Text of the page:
My point in all this is that it's better to have the conversations, make the decision, get the experience, and tools, and training NOW. I believe it will be much harder to "wing it" five to ten years from now.

- Ari

Cockpit Ideas

As I've mentioned in previous posts, we've been thinking for a while of reconfiguring Macha's cockpit. Here's how the cockpit is layed out today:

Features we want to keep:
- small footwell to if swamped by following seas
- giant hatch for loading/unloading dinghy, outboard, cargo, etc.
- general simplicity and ruggedness

Features we want to change:
- better jib winch placement
- easier handling of mainsheet
- coaming boards to keep water out
- room for two (or more)

In deciding what we wanted to do, we looked at a LOT of other boats and pictures of other boats, specifically gaffers and double-enders. Actually, more important than the cockpit work itself, this is a practice I would heartily recommend to any boat owner. Macha's builder and previous owner Jay kept a physical scrapbook of ideas from other boats. It's a great practice; my last boat was a Catalina 30 -- a boat so common I could walk up and down my dock and see 15 examples of different ways to set things up. But with a less common boat, it's great to document clever, graceful, strong, simple, complicated, elegant design solutions to various parts of the boat.

Next time you're wandering around a strange marina, bring a camera or a sketchbook!

For example in thinking about a new mainsheet for Macha, one mainsheet layout we knew wouldn't work is the traditional traveller aft of the rudder posts:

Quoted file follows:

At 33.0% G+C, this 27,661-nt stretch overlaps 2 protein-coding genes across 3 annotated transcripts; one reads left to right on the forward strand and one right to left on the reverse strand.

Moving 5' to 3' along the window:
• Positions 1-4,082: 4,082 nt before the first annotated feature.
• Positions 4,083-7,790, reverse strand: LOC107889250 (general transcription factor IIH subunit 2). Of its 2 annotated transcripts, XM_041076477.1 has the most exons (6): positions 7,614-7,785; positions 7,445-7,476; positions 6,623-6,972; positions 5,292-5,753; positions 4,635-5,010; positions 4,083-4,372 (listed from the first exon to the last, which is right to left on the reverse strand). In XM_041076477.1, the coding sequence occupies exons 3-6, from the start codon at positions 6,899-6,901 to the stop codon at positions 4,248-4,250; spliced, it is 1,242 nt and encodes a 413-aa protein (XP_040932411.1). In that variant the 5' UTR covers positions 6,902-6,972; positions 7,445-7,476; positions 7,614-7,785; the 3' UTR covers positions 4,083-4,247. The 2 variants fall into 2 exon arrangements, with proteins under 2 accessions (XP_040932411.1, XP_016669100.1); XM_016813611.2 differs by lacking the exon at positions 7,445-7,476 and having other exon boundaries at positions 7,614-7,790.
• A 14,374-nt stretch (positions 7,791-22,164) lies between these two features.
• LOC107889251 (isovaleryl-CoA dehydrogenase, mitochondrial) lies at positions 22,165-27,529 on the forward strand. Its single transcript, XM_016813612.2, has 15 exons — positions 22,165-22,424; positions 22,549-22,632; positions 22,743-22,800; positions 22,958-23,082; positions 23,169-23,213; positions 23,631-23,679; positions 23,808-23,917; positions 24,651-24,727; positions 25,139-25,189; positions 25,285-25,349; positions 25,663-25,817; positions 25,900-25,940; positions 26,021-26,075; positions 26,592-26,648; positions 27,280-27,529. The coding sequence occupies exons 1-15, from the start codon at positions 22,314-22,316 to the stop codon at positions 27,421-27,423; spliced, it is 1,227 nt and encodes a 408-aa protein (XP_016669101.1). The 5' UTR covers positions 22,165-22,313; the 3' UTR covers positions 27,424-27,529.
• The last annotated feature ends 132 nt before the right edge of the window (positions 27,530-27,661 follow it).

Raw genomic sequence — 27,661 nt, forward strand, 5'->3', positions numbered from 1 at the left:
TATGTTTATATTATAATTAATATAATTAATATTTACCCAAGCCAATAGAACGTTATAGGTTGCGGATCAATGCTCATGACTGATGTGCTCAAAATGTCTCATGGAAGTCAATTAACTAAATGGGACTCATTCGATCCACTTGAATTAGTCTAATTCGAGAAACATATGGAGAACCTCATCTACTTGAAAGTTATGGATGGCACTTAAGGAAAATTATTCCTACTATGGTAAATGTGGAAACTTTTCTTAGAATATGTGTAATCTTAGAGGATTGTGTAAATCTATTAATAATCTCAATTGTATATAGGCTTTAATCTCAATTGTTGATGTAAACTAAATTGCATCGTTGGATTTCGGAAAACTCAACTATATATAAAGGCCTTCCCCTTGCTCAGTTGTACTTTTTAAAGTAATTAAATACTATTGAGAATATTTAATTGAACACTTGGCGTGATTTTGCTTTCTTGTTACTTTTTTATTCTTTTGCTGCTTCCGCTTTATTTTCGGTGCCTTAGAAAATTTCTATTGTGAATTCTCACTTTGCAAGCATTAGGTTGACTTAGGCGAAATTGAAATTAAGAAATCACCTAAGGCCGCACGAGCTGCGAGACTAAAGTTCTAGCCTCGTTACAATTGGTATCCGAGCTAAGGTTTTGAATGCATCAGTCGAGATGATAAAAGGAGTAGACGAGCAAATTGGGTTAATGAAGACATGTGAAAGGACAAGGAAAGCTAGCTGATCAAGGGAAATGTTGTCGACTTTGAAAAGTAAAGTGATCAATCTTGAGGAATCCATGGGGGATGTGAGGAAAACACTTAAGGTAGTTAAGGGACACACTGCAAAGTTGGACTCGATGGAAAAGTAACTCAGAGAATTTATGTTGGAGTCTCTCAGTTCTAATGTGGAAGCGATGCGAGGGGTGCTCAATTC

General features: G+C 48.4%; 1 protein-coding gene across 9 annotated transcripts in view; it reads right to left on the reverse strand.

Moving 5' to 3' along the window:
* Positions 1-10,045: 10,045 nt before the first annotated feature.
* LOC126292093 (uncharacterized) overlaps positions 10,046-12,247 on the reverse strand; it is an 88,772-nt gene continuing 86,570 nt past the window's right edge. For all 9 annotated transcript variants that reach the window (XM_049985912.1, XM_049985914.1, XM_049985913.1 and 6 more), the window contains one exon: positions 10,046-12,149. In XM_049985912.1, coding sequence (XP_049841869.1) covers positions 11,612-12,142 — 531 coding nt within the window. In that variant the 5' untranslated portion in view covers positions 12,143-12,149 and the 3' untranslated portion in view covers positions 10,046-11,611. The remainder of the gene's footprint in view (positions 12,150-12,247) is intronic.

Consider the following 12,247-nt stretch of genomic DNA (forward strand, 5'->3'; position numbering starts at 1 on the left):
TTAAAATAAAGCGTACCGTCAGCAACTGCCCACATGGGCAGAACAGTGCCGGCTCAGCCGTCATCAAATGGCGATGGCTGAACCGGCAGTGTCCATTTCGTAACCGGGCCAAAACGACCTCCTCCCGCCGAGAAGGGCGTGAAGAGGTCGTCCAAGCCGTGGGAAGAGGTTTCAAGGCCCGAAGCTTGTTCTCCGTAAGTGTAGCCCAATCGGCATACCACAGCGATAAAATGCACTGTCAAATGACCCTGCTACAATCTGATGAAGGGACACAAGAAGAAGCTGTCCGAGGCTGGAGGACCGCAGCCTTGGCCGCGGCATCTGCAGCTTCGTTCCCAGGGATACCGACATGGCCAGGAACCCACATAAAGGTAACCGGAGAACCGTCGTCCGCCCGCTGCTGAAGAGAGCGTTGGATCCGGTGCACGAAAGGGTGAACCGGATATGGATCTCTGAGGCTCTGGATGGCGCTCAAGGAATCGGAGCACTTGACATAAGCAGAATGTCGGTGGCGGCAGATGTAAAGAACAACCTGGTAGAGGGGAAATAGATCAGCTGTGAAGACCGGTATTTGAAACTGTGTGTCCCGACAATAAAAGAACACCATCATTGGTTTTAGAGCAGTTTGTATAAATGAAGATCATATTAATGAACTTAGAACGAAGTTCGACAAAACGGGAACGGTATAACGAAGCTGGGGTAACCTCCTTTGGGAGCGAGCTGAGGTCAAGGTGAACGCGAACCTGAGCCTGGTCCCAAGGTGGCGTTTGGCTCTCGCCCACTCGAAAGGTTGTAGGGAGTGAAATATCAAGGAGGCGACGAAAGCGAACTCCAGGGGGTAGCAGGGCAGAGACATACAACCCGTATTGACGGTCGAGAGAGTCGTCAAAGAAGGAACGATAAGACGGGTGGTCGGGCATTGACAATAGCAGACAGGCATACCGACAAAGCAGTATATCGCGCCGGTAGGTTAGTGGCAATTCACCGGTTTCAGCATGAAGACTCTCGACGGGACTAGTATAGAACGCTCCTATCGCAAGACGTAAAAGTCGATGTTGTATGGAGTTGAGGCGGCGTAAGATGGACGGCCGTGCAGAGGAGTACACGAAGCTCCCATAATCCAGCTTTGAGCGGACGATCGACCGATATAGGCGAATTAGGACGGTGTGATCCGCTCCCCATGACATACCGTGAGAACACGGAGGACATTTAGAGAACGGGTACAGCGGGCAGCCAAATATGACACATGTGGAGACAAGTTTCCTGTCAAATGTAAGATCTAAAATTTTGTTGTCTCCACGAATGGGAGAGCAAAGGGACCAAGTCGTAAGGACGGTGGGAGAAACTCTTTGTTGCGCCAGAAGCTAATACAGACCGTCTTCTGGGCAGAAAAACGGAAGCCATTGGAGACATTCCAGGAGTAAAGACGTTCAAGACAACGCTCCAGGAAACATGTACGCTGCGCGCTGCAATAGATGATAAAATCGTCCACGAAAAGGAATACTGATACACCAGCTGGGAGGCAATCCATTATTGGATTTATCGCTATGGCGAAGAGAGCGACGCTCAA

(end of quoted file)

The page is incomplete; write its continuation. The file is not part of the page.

Since Macha is double-ended, with a stern-hung rudder, this arrangement wouldn't work.

We considered something like these boats:

We liked the fact that this "upside-down-V" arrangement wouldn't require a traveller. Since we've found mainsail sheeting angles to be VERY non-critical on our gaffer, we didn't think we'd miss a traveller, and hey, simplicity is best when you can get away with it. On the downside, we could imagine the mainsheet getting caught up on ourselves and deck hardware when jibing.

We also thought about raising the traveller high enough to clear the tiller, like these boats:

Notice that these boats all have a transom rather than a pointy stern. Also, Macha's mighty tiller is bigger and higher than all these examples, so traveller high enough to clear it would have to be massively braced and might look ridiculous.

After all this looking at other boats, our final decision (surprise surprise) is an incremental rather than radical change. We're moving the traveller forward by about 12", the jib winches will go about 18" forward and out on the wooden coaming boards. The footwell will stay narrow and pretty shallow but will get extended about 24" forward. Hard to visualize based on that, but we think it's going to be funcitional and beautiful...

Macha's current traveller is a bronze 1-1/4" propeller shaft, with a bow shackle as a slider. The shackle usually binds on the windward side, then slamming to leeward when you least expect it. I'd like to find a nice bronze bullet block or slider. Something like this:
Problem is I can't find one anywhere that will fit a 1-1/4" traveller, but since the bronze rod is thicker than it needs to be, I'm going to look around for a 3/4" propeller shaft for the new traveller.

We're also getting new winches for staysail and jib sheets. Nothing I can say will logically justify these:
Except that the Pardey's swear by them and they're the prettiest hardware I've ever seen in my life!

We have plently of time to blog about this non-trivial undertaking, because we're not actually doing the work... We hired a guy named Steve Hutchinson who works out of Berkeley. He comes highly recommended, and we'd seen his carpentry and finish work on classic/wooden boats and were really impressed.

Sunday, January 4, 2009


We read about this family in Latitude 38:

We don't know them from Adam (but the guy's name is Adam.) Still, any family raising a toddler on an engineless wooden gaff-cutter in the Sea of Cortez seems like kindred spirits.

- Ari